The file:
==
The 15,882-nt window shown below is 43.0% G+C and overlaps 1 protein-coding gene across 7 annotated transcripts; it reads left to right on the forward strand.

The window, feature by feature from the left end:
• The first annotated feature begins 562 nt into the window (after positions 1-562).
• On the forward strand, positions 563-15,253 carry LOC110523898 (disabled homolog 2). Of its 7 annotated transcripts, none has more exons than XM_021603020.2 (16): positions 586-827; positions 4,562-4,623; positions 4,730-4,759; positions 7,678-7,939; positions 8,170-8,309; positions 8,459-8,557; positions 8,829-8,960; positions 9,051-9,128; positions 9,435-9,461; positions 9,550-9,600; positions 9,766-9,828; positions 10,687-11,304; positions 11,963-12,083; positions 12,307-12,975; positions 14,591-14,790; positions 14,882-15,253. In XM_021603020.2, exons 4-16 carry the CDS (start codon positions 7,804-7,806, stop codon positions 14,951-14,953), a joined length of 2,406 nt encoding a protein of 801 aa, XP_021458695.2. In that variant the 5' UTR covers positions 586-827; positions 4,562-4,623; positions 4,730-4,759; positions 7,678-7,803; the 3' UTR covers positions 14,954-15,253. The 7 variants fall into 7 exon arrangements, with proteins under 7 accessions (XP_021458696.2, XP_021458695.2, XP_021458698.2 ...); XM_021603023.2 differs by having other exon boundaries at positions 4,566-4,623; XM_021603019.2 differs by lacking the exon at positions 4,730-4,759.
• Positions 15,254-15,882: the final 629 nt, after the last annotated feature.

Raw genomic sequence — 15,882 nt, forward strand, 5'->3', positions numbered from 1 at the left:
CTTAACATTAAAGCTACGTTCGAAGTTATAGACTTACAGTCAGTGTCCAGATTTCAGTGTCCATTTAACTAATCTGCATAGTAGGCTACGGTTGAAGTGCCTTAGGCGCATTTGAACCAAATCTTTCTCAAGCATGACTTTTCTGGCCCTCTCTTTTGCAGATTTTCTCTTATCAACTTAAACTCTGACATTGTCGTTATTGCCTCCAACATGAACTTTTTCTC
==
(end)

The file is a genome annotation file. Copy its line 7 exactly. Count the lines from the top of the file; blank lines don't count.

CTTAACATTAAAGCTACGTTCGAAGTTATAGACTTACAGTCAGTGTCCAGATTTCAGTGTCCATTTAACTAATCTGCATAGTAGGCTACGGTTGAAGTGCCTTAGGCGCATTTGAACCAAATCTTTCTCAAGCATGACTTTTCTGGCCCTCTCTTTTGCAGATTTTCTCTTATCAACTTAAACTCTGACATTGTCGTTATTGCCTCCAACATGAACTTTTTCTC